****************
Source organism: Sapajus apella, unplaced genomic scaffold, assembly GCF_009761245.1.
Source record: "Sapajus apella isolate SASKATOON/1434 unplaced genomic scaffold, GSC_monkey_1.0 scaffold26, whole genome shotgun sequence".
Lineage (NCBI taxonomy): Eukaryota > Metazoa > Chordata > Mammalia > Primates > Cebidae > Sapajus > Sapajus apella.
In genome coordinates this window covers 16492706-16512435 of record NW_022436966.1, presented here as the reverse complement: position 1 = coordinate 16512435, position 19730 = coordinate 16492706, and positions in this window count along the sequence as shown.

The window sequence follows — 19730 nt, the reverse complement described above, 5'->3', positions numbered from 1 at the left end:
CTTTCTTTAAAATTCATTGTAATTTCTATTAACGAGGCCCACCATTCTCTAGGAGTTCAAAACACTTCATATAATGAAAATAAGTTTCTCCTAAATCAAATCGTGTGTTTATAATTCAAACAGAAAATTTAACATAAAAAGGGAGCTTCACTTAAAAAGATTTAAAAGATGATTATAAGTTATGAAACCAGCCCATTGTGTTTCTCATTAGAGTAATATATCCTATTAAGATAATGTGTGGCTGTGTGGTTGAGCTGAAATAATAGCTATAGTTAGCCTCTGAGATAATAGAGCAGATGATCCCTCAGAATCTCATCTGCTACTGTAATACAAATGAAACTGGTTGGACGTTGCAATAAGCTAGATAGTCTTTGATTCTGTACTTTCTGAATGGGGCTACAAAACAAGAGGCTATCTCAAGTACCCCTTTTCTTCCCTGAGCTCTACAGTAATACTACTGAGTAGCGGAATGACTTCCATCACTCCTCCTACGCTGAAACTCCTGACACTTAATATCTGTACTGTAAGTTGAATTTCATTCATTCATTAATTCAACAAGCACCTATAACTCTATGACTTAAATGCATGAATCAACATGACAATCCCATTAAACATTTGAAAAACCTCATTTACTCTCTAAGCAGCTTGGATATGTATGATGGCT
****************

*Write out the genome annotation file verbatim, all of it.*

Source organism: Sapajus apella, unplaced genomic scaffold, assembly GCF_009761245.1.
Source record: "Sapajus apella isolate SASKATOON/1434 unplaced genomic scaffold, GSC_monkey_1.0 scaffold26, whole genome shotgun sequence".
Lineage (NCBI taxonomy): Eukaryota > Metazoa > Chordata > Mammalia > Primates > Cebidae > Sapajus > Sapajus apella.
In genome coordinates this window covers 16492706-16512435 of record NW_022436966.1, presented here as the reverse complement: position 1 = coordinate 16512435, position 19730 = coordinate 16492706, and positions in this window count along the sequence as shown.

The window sequence follows — 19730 nt, the reverse complement described above, 5'->3', positions numbered from 1 at the left end:
CTTTCTTTAAAATTCATTGTAATTTCTATTAACGAGGCCCACCATTCTCTAGGAGTTCAAAACACTTCATATAATGAAAATAAGTTTCTCCTAAATCAAATCGTGTGTTTATAATTCAAACAGAAAATTTAACATAAAAAGGGAGCTTCACTTAAAAAGATTTAAAAGATGATTATAAGTTATGAAACCAGCCCATTGTGTTTCTCATTAGAGTAATATATCCTATTAAGATAATGTGTGGCTGTGTGGTTGAGCTGAAATAATAGCTATAGTTAGCCTCTGAGATAATAGAGCAGATGATCCCTCAGAATCTCATCTGCTACTGTAATACAAATGAAACTGGTTGGACGTTGCAATAAGCTAGATAGTCTTTGATTCTGTACTTTCTGAATGGGGCTACAAAACAAGAGGCTATCTCAAGTACCCCTTTTCTTCCCTGAGCTCTACAGTAATACTACTGAGTAGCGGAATGACTTCCATCACTCCTCCTACGCTGAAACTCCTGACACTTAATATCTGTACTGTAAGTTGAATTTCATTCATTCATTAATTCAACAAGCACCTATAACTCTATGACTTAAATGCATGAATCAACATGACAATCCCATTAAACATTTGAAAAACCTCATTTACTCTCTAAGCAGCTTGGATATGTATGATGGCT